From framing views, to orienting the home around our clients’ favorite tree and nestling a hot tub next to oak and rock outcroppings, the landscape played a part in all our decisions.
THE ORDERED AND THE ORGANIC
The central views were quintessential Napa Valley with ordered vineyards and wild forested valley slopes – something the architecture could respond to. There was a deliberate move to order the home around a strong but balanced central axis complimentary to the organic, sweeping hillsides.
The core axis, starting at the main entrance and leading across the driveway to a cave big enough to hold the couple’s touring RV, is center aligned with the floating plane above. Leading out to the bridge, the elevated axis connects a sculpture deck with our clients’ preference for the spectacular views down the Valley looking towards Mount St. Helena. There is an elegance in the axes of the two main volumes, connected by the bridge, and the shifting drama of the central stairs flowing between the upper and lower floors.
“We wanted to blend and fold the manmade into the natural landscape,” Kate said. The axis “set the tone for a very organizational approach. Our landscape design extends the floor plan out further than the building walls.”
RESPONSIVE USE OF MATERIALS
We chose materials that directly reflected the nature of the site. The lower board formed concrete walls anchor the structure, rising into an open wood-frame for windows, terraces, and outdoor spaces. All of which is shaded by overhead trellis and that critical gesture of the large, floating plane of the central roof.
There were existing boulders on site just in front of one of the walls. “Choosing a concrete base and locating it next the boulders made the home seem more permanent, as if the house had grown up out of the land,” Jim explained.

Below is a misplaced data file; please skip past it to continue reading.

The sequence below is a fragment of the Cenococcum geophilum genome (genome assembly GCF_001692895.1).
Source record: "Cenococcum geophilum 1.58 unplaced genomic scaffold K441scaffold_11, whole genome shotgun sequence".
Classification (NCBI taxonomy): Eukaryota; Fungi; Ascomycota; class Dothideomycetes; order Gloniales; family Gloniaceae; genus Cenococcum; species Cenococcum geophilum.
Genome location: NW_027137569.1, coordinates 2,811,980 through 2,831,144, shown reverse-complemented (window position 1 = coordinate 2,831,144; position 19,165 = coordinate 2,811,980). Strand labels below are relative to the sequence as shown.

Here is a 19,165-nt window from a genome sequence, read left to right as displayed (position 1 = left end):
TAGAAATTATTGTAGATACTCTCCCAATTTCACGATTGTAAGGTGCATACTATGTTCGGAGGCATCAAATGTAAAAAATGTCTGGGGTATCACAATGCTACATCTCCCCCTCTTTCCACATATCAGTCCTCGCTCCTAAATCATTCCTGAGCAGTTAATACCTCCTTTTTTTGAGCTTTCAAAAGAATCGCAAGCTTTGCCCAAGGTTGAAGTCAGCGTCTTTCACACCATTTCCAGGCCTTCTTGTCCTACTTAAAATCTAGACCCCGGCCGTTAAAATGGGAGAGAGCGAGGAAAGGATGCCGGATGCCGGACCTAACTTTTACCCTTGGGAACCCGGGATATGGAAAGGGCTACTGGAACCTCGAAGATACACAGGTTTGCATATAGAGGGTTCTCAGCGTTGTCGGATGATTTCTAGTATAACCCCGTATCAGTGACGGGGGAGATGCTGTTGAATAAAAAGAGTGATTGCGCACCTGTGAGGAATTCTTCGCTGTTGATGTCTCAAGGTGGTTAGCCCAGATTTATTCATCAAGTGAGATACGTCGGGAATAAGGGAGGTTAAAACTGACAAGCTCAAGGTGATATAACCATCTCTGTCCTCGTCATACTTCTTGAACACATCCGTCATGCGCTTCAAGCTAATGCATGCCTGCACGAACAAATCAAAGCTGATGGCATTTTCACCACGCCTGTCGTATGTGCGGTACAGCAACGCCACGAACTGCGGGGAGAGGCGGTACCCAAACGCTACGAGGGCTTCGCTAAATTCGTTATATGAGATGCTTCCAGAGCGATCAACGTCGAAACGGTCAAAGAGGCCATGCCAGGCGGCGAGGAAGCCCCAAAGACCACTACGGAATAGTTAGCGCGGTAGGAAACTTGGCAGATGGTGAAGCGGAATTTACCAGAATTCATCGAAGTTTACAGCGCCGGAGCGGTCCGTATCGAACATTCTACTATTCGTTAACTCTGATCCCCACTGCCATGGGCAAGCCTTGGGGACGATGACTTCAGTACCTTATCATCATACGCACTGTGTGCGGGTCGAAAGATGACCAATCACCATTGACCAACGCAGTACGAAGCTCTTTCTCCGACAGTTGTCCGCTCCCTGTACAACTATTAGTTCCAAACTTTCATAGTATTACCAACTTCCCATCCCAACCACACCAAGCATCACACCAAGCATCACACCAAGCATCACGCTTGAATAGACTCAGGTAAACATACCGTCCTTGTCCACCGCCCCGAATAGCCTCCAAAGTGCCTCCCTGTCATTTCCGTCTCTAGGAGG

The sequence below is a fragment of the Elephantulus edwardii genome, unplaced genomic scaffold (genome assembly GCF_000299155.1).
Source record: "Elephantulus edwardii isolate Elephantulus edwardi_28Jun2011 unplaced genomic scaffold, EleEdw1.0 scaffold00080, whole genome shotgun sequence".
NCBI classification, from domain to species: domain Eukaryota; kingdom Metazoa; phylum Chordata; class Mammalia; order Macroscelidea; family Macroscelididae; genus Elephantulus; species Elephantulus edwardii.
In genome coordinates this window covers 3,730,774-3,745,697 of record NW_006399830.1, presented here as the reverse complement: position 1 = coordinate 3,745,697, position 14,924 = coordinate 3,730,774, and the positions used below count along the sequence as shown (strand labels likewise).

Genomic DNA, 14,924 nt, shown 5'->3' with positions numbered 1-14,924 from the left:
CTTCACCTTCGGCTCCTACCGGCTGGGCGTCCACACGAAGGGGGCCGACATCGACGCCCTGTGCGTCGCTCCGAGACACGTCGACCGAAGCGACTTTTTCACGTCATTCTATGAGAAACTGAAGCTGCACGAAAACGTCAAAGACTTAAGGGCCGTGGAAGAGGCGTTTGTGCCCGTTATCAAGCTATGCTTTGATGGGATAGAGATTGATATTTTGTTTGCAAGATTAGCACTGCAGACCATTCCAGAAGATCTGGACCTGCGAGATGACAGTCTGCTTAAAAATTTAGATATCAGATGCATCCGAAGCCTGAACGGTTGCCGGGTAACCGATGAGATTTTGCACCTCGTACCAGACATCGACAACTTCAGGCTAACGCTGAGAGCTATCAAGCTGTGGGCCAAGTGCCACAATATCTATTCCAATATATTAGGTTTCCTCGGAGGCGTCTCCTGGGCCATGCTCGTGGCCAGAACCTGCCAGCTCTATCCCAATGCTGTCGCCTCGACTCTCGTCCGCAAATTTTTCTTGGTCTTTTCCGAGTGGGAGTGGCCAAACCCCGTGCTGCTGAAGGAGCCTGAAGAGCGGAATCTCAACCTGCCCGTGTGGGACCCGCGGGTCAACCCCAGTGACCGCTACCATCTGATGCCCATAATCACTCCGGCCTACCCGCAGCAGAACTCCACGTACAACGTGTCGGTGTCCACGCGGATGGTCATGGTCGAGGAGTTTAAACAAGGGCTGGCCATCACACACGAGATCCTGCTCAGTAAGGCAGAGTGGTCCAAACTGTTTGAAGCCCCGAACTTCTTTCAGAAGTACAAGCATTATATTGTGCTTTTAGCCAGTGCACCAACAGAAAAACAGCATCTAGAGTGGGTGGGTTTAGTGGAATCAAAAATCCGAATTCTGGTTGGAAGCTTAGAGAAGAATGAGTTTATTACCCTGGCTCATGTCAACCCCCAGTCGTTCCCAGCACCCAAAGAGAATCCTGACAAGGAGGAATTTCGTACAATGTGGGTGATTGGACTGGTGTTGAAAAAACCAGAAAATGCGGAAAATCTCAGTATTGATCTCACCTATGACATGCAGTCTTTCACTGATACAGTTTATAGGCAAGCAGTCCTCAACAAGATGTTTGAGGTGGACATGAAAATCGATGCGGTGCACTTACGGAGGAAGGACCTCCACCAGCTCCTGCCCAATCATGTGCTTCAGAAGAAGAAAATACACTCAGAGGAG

Warm wood siding covered with an enhanced fire resistive wood frame was a strict requirement of local fire codes and key to the resilient design of this wine country residence. “This home showed how a restrained architectural palette can extend into the landscape and become an extension of the architecture,” Kate said.
ART AND NATURE
While there was no dedicated gallery space in this home, our clients’ goal was to immerse themselves in their art collection. The home, in-turn, became a gallery in-and-of-itself. “We closely collaborated with our clients and the landscape architect in deciding where artwork could go,” says Jim. The design included art and sculptures at key moments in the procession between spaces. Some of these became focal points accentuated by their location on axis, fostering the immersive experience our clients were seeking.
LIKE IT HAS ALWAYS BEEN THERE
Creating a sense of timelessness and natural permanence is an exciting challenge when it comes to placing a manmade object into in a rustic landscape. The rigor of our Old Coach Road project exemplifies those qualities and shows how architecture, landscape and art can be finely balanced in a harmonious home.
Article: Jim Westover, AIA, LEED AP; Eunice Lin, Architect; Sarah Mergy; Wendy Osaki; Brenna Daugherty
Project Team: William Duff, AIA, LEED AP; Jim Westover, AIA, LEED AP; Eunice Lin, Architect, Jon Houk
Renderings: Glorimar Irizarry Delgado, Alex Croft; Adan Aspericueta, Clair Ryu